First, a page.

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King Knight Review – A King And A Miss

King Knight Review – A King And A Miss

I’m not sure where to start with King Knight. Film reviews often like their gore, and I’m not sure it does anyone any good to continue that trend, but King Knight is not good. In a year where I’ve seen Morbius, FireStarter and Umma in theaters, King Knight might be the worst movie I’ve seen. Director Richard Bates Jr. has previously made a great horror film that wasn’t particularly scary, and now he’s tried to recreate the trick again – what we have here is a comedy that isn’t funny.

The story sees star Matthew Gray Gubler as the leader of a coven of witches who is also a sex-help guru. There’s just about enough in that premise to sustain a movie, but it’s then thrown out immediately. Instead, Gubler is invited to the high school reunion to give a speech and for some reason an interpretive dance, as is the tradition with former Prom Kings. However, he never told his coven that he was Prom King, and for some reason was expected to do so. He gets kicked out and then spends the entire movie going to school, having conversations with stones and wizards. It sounds like it could be entertaining, but rest assured, it’s not.


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We’ve seen this story done before (and better) in 20 minute sitcoms. It’s a gentle journey of self-discovery that sacrifices anything intelligent or meaningful for a bunch of dead-on-arrival jokes. The character makes fun of himself but appreciates who he is, and his friends realize they love him for it. If it had been a 20 minute episode, at least less of my time could have been wasted. Any plot obstacles disappear as soon as they occur. Can’t let the story get in the way of the jokes. The sex-comedy stylings of the first ten minutes have potential, but as soon as that wears off, so does any fleeting interest.

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It’s no real surprise that the film has a cheap sitcom feel when so many of the cast are B-tier sitcom actors. Kate Comer, Nelson Franklin, Ray Wise, Johnny Pemberton and Andy Milonakis are all “them from that thing”, although at least Wise also has decent dramatic experience. As for Gubler, I wouldn’t say he was underutilized when the camera is pointed straight at him for the entire runtime, but he doesn’t feel especially stretched. Angela Sarafyan of Westworld fame is Gubler’s partner and is a wonderful straightwoman against all these crazy jokes that, I can’t stress enough, are not funny. She’s wasted here, but at least swims relatively clean out of this swamp.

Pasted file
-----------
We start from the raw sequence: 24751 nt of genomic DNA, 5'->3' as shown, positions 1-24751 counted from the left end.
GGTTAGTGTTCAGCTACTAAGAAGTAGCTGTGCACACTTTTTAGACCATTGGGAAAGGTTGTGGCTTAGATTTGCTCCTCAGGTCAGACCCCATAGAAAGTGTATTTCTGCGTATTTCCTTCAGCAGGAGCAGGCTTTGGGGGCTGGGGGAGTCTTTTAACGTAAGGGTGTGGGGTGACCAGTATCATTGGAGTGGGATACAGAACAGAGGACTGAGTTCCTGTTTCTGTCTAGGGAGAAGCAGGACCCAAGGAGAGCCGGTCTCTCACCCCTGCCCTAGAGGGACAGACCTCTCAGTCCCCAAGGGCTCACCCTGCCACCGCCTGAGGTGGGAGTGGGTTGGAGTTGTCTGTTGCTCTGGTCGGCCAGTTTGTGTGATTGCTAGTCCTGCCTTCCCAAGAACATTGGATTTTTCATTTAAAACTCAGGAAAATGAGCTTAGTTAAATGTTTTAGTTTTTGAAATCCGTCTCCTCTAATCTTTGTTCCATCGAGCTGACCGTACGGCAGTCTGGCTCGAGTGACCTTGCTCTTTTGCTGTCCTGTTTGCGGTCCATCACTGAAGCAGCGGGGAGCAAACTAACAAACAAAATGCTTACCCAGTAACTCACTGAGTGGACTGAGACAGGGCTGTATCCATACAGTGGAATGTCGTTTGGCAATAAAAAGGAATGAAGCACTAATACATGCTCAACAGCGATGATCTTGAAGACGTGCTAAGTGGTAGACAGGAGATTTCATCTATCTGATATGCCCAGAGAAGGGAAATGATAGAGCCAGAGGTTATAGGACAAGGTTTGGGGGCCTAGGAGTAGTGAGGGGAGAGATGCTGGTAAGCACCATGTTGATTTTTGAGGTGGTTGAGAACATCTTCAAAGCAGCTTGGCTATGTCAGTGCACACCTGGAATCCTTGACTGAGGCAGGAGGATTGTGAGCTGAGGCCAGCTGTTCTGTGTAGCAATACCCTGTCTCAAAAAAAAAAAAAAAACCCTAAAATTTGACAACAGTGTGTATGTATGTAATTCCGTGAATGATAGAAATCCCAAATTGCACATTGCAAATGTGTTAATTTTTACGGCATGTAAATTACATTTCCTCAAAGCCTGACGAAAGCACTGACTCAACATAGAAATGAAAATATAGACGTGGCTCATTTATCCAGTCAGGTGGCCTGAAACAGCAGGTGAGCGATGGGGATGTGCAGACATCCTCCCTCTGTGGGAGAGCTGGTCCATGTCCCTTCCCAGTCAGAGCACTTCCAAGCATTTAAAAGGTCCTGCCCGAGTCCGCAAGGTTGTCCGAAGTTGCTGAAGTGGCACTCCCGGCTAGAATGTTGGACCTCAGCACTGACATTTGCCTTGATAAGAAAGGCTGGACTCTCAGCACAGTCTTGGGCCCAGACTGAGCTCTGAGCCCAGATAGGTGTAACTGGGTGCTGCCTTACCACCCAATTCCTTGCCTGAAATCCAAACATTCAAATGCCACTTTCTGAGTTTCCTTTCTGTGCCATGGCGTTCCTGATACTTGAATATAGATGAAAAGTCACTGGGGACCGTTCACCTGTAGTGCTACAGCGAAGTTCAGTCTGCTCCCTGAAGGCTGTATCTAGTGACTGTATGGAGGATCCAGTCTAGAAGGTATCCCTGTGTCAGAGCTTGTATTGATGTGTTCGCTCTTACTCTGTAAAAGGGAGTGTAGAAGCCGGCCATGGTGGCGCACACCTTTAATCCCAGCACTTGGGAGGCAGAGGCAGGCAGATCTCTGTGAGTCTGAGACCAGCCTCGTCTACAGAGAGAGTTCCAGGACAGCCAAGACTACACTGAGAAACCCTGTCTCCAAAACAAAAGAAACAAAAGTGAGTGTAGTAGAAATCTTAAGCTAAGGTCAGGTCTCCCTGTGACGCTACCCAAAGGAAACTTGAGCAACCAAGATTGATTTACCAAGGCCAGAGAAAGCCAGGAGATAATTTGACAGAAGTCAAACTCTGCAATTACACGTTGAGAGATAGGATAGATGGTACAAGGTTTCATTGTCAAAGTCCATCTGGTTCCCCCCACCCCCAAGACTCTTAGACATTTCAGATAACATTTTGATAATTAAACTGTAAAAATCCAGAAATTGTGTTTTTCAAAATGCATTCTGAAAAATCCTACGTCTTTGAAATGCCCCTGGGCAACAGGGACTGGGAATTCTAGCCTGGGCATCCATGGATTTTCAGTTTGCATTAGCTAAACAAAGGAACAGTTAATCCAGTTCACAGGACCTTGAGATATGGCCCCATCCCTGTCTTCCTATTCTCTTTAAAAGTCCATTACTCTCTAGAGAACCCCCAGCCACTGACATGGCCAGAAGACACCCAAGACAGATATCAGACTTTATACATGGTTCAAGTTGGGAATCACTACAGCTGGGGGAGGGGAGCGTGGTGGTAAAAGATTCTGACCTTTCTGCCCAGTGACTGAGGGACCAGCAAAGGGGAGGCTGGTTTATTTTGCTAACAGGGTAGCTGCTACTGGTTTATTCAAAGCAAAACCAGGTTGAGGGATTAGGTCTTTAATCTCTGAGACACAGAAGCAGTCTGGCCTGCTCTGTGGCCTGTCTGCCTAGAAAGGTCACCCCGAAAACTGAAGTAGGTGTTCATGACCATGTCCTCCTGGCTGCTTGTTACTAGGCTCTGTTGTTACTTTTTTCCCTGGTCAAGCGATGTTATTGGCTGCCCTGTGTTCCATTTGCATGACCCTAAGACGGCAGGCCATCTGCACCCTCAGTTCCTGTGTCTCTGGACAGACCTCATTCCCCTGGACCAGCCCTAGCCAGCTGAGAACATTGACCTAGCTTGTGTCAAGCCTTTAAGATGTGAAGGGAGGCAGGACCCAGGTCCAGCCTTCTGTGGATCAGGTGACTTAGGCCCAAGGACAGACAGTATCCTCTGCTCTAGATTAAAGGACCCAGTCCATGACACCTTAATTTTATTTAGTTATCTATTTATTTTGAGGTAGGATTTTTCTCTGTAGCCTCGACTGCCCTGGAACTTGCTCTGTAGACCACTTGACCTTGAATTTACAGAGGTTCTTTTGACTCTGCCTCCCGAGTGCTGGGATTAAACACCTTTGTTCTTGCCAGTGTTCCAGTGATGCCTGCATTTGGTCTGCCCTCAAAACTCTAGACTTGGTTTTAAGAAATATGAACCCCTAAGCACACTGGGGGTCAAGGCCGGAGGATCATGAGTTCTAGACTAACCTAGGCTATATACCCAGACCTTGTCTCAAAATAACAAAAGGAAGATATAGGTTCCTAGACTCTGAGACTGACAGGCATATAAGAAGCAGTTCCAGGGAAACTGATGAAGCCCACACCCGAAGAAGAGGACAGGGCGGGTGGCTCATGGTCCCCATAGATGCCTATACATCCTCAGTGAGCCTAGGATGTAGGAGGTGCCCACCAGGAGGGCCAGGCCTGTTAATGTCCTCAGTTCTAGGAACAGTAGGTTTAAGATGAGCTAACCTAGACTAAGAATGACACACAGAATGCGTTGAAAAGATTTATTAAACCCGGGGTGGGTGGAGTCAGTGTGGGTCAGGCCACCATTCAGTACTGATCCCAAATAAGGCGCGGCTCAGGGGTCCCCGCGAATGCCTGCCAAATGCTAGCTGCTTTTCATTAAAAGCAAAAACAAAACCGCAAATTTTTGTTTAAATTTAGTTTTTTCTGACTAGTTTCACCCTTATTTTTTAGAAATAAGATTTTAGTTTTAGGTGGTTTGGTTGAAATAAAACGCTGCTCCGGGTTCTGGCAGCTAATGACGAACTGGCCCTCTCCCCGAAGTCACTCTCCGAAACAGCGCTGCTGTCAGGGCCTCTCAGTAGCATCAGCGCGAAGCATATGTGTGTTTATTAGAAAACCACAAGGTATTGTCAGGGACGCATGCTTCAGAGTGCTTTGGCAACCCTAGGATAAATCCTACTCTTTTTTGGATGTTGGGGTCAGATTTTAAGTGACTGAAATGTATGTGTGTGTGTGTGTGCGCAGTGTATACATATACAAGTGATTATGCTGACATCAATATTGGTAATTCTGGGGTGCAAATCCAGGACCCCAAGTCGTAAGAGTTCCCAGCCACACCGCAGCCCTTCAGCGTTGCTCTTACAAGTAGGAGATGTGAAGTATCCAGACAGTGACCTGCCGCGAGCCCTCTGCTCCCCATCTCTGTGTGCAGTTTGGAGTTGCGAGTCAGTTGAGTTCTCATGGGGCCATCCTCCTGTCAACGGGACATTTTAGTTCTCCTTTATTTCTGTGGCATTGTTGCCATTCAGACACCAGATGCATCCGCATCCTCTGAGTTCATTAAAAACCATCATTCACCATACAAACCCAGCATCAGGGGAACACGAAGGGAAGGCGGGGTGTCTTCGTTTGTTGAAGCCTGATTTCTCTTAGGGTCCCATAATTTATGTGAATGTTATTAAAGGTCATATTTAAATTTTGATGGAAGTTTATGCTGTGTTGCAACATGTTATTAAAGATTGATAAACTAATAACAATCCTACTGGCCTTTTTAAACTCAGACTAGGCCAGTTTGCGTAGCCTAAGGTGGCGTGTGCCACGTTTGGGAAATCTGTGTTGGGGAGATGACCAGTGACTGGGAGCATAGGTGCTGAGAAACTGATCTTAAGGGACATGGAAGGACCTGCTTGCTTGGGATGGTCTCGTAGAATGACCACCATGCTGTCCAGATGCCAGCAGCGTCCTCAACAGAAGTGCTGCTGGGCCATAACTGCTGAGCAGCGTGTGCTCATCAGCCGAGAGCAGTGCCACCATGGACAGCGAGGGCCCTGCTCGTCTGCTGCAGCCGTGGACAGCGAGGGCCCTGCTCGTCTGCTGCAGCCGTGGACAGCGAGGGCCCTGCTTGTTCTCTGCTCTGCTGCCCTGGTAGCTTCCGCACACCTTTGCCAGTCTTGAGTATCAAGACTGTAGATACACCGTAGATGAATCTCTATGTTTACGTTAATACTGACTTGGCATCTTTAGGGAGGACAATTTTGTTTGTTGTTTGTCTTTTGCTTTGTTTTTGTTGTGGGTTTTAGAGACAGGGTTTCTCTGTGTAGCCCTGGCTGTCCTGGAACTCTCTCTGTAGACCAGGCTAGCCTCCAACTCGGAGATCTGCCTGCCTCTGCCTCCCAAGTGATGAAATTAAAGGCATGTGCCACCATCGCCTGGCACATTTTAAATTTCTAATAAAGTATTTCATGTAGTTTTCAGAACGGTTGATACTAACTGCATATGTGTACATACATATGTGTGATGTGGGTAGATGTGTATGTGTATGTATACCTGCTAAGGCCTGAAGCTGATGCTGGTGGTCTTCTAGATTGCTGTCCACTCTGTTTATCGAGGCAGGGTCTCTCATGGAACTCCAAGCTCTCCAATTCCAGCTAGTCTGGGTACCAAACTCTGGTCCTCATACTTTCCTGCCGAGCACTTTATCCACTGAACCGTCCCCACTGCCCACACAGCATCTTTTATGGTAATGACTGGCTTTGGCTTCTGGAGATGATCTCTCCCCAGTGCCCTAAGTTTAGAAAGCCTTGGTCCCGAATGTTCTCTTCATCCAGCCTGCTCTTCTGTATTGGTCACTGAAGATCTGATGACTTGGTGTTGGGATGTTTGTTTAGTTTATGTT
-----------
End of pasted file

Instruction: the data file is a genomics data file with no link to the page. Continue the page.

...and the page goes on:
As I’ve previously mentioned, I’m a fan of Bates’ earlier work. This has none of the flavor of Excision. There is no over-the-top wit, no social commentary, no complexity at the heart of the protagonist. All this bit and texture is swept aside for a lot of random jokes one after the other with nothing special tying them together. I’d say it’s pretty relentless in these gags, though it hardly matters when so few of them land. If you like people saying funny things and acting like a joke – and perhaps more importantly, want to see Matthew Gray Gubler on screen for an hour and a half – then you might get the point of King Knight, but I couldn’t.

It may just find its audience somewhere, but from a director and star who’s made a career of cult classics that deviate from mainstream appeal, this is their biggest turn yet – it eschews all appeal altogether. One of the recurring jokes, which I think should also be somewhat profound, is that “everyone has poo in their butt”, which several characters repeat throughout the film. I’m not sure if Bates Jr. thinks it’s so funny that it requires a callback, or whether he knows it’s the lowest rung of simple comedy and hopes that characters saying it over and over will eventually convince you that it’s funny, but whatever he suspect, he is wrong. You know that part in Family Guy when Mr Conway Twitty comes to fill in time and we all understand it’s meant to be a joke, but it never really is? King Knight is Mr Conway Twitty.

I don’t think I have anything nice to say about King Knight that isn’t about Angela Sarafyan. It’s a poor and predictable plot, with repetitive jokes that miss the mark, thin character development, and worse, it tries to trick you into thinking it has some emotional resonance. Unless you love Matthew Gray Gubler (or poo, I guess), I see nothing for you here.

Score: 1.5/5. An online screener was provided for this review. King Knight is available in the UK on VOD from 8 August

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